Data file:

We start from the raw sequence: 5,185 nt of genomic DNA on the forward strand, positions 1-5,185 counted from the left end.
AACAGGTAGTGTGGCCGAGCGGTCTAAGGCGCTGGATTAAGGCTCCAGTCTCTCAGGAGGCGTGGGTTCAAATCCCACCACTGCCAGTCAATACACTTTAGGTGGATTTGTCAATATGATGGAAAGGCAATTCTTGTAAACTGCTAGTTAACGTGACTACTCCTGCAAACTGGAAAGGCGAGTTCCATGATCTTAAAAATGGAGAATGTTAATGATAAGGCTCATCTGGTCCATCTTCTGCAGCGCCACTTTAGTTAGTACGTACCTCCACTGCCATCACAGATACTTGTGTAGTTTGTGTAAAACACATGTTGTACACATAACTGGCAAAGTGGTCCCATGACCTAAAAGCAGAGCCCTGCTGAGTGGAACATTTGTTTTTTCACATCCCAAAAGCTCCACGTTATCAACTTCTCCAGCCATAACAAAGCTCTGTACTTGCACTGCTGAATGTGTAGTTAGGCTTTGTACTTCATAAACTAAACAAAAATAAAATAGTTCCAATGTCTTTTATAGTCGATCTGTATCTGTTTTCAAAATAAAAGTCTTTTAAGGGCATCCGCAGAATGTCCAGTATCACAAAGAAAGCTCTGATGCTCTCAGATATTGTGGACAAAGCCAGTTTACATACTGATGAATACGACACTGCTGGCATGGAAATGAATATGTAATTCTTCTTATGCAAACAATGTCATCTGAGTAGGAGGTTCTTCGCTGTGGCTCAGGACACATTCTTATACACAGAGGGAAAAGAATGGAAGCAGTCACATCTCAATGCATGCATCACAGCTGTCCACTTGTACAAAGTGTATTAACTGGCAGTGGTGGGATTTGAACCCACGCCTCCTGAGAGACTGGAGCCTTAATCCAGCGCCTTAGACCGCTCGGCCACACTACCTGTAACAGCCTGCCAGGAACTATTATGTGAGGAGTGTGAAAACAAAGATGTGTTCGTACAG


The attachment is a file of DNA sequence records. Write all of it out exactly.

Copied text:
We start from the raw sequence: 5,185 nt of genomic DNA on the forward strand, positions 1-5,185 counted from the left end.
AACAGGTAGTGTGGCCGAGCGGTCTAAGGCGCTGGATTAAGGCTCCAGTCTCTCAGGAGGCGTGGGTTCAAATCCCACCACTGCCAGTCAATACACTTTAGGTGGATTTGTCAATATGATGGAAAGGCAATTCTTGTAAACTGCTAGTTAACGTGACTACTCCTGCAAACTGGAAAGGCGAGTTCCATGATCTTAAAAATGGAGAATGTTAATGATAAGGCTCATCTGGTCCATCTTCTGCAGCGCCACTTTAGTTAGTACGTACCTCCACTGCCATCACAGATACTTGTGTAGTTTGTGTAAAACACATGTTGTACACATAACTGGCAAAGTGGTCCCATGACCTAAAAGCAGAGCCCTGCTGAGTGGAACATTTGTTTTTTCACATCCCAAAAGCTCCACGTTATCAACTTCTCCAGCCATAACAAAGCTCTGTACTTGCACTGCTGAATGTGTAGTTAGGCTTTGTACTTCATAAACTAAACAAAAATAAAATAGTTCCAATGTCTTTTATAGTCGATCTGTATCTGTTTTCAAAATAAAAGTCTTTTAAGGGCATCCGCAGAATGTCCAGTATCACAAAGAAAGCTCTGATGCTCTCAGATATTGTGGACAAAGCCAGTTTACATACTGATGAATACGACACTGCTGGCATGGAAATGAATATGTAATTCTTCTTATGCAAACAATGTCATCTGAGTAGGAGGTTCTTCGCTGTGGCTCAGGACACATTCTTATACACAGAGGGAAAAGAATGGAAGCAGTCACATCTCAATGCATGCATCACAGCTGTCCACTTGTACAAAGTGTATTAACTGGCAGTGGTGGGATTTGAACCCACGCCTCCTGAGAGACTGGAGCCTTAATCCAGCGCCTTAGACCGCTCGGCCACACTACCTGTAACAGCCTGCCAGGAACTATTATGTGAGGAGTGTGAAAACAAAGATGTGTTCGTACAG